Monthly Archives: January 2014

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Browsing other Digital History Sites

Exploring the French Revolution: This site had an incredible wealth of information and could be very useful. Unfortunately, the site was a little out-dated, and despite being extremely organized, was still difficult to navigate considering the amount of information. I suppose “bulky” would be the right word to describe it. The search function, which was very well done, came in handy. I appreciated that I was able to do an advanced search with different specifications rather than simply entering a keyword and hoping for the best. It was also very text-heavy. Overall I’d say the content of the site is good but the presentation is off-putting.

Gilded Age Plains City: This site is much more appealing to the eyes and a little more modern. It is still very text-heavy, which isn’t necessarily a bad thing but when creating a website it is good to have some variation. I really enjoyed the interactive map and thought it was a fun and interesting feature to add. It would also save time when doing research to be able to go straight to the location you’re looking for rather than have to sift through the whole site. Considering the number of different sections and the amount of text on the site, a search function would probably be very helpful.

1919 Molasses Flood: I absolutely loved the concept behind this site! I only wish it wasn’t so clumsy and difficult to navigate. It has great potential would be a fantastic site if the kinks were worked out. The content is really great and interesting but the problems with the mechanics of the site takes away from that.

 

A Preliminary Survey of Archival Materials at MCLA

This past week I was able to meet with the MCLA reference librarian who has already helped me a great deal in figuring out what kinds of materials are available to me for this project. Unfortunately, there have been a few drawkbacks already. The MCLA archivist left last year, so it has been left up to the reference librarian to keep track of all the archival materials. Luckily, she has been extremely kind and helpful. I also learned that attempts to archive non-administrative documents and artifacts here at MCLA did not begin until about 20 years ago. This means that there is not a great deal available to me, especially in the era I’m focusing on. However, I have already looked through some wonderful photo albums, yearbooks, and course catalogs from the era and have found a number of other documents that will certainly be useful to me. She also directed me to the local newspaper and the city directory, which the library has on microfilm, as well as the City’s annual reports.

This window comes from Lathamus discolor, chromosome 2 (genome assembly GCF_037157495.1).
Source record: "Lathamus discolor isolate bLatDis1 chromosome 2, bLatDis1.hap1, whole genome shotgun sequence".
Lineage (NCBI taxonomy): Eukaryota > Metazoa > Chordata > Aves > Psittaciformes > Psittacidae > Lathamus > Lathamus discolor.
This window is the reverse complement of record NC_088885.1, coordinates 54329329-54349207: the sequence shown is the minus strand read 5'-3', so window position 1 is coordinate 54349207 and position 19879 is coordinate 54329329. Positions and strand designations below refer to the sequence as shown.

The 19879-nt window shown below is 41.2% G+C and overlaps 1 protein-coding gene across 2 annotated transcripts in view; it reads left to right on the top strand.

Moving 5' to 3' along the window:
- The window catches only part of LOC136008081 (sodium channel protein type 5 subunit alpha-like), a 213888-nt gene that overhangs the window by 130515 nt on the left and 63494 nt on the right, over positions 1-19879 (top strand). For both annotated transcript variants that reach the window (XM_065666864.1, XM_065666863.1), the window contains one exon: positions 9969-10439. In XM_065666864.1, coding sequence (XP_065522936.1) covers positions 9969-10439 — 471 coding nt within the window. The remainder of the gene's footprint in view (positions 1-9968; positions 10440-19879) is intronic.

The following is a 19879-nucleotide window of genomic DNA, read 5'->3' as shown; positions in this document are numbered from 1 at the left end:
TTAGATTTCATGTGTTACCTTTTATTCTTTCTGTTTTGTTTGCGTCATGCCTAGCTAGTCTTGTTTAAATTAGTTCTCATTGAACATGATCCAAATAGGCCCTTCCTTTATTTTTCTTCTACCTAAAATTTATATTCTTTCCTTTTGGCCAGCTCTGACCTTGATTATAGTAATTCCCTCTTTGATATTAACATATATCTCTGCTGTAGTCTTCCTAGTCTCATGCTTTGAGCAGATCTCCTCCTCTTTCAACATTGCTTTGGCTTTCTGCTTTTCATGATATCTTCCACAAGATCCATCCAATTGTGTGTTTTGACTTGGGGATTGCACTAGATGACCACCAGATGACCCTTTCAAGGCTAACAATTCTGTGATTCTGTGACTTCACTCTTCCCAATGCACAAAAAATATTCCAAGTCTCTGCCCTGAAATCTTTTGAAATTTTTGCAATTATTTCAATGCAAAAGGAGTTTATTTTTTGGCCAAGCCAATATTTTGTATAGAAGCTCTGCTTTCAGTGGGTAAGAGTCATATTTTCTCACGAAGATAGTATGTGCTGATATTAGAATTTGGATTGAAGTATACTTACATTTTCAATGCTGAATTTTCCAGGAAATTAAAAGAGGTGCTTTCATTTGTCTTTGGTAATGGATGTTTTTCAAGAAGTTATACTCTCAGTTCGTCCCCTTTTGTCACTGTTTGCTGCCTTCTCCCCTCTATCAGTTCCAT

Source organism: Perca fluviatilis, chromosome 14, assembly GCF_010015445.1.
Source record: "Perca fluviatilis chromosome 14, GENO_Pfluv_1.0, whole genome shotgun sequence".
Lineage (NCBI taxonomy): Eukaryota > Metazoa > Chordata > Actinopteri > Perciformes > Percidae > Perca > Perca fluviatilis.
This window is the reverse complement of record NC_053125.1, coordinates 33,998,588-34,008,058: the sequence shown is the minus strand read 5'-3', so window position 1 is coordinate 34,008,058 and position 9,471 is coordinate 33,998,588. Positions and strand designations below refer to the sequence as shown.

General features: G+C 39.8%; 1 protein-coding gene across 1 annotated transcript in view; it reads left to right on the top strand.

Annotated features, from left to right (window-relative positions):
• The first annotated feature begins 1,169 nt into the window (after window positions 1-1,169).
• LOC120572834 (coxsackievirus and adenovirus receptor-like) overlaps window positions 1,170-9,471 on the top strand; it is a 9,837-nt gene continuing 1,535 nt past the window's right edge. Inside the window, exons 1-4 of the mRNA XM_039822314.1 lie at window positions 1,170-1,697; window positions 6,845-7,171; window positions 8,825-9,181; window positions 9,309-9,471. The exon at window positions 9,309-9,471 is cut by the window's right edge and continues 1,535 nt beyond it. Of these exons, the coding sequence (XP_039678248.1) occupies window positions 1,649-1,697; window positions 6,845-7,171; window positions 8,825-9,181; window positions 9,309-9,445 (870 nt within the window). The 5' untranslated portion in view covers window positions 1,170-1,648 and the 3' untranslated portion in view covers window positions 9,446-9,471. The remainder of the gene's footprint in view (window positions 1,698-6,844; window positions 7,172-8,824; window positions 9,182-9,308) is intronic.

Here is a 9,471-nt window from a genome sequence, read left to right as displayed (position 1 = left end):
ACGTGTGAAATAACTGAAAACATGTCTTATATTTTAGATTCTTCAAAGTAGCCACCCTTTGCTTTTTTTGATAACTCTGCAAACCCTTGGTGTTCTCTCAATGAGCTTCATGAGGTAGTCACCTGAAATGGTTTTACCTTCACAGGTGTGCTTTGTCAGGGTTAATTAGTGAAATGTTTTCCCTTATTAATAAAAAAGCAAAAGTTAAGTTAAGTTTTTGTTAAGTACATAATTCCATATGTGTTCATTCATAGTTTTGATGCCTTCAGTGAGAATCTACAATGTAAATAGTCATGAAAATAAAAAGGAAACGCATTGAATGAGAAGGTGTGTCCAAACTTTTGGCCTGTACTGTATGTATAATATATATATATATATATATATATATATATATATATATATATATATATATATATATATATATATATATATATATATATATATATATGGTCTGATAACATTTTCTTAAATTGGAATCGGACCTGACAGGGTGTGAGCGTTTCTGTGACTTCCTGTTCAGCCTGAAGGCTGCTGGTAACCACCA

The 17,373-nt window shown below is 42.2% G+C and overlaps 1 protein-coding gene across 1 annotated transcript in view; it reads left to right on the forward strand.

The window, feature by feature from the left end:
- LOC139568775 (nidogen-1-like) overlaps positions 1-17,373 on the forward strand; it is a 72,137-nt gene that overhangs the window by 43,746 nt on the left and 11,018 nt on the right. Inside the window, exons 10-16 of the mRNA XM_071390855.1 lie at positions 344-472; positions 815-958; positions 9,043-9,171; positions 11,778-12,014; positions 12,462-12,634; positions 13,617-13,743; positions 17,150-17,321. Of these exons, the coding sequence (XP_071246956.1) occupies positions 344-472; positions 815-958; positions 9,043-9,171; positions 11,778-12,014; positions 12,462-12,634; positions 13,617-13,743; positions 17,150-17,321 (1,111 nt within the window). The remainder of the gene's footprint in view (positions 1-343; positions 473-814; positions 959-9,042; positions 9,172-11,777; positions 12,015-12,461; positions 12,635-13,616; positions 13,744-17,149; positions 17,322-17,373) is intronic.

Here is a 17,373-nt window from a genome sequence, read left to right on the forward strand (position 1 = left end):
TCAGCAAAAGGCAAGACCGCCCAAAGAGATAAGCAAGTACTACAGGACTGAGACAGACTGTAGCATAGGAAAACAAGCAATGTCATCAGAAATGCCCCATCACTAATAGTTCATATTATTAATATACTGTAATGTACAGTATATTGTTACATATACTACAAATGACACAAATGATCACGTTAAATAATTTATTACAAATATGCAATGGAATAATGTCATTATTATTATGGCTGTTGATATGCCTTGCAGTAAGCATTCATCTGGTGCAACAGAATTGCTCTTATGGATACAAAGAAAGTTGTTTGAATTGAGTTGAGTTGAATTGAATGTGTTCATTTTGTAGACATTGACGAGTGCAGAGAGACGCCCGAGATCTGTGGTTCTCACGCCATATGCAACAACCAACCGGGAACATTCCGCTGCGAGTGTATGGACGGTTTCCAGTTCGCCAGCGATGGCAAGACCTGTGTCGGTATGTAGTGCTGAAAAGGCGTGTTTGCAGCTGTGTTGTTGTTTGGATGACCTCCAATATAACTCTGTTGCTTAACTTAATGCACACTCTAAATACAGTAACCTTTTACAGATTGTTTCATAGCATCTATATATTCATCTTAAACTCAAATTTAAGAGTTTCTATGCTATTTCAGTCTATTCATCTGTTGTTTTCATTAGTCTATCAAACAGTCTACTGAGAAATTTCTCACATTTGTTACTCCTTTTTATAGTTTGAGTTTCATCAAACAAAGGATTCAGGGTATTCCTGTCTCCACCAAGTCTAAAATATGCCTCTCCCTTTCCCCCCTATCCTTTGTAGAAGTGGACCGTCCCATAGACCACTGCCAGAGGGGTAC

I have also started looking at the North Adams Public Library, which recently lost its archivist as well. They have a number of collections, though few that deal with the correct time period. Still, there are two specific collections I’m interested in browsing: The Monday Club Collection and the Ruth B. Browne collection. Both contain some interesting facets of North Adams life in the Early 20th century such as photographs, newspaper clippings, newsletters, clubs and town activities.

Due to time conflict I was not able to visit the North Adams Historical Society and Museum but I plan on contacting them this week. I’m interested to see what they have to share! I have also been directed to the Pittsfield Public Library and Williams College Library, which may hold larger collections that pertain to this project.

Week One: The Beginning

I am so looking forward to truly begin working on this project! As I have just arrived on campus I have started contacting the people who will help me access the various archives and libraries so that I can take a preliminary note of what is available to me on campus. I will be looking into these archives later this week. I have just been informed that the night reference librarian has been working on a collection of primary sources from the school’s past! I cannot wait to see what he has put together.

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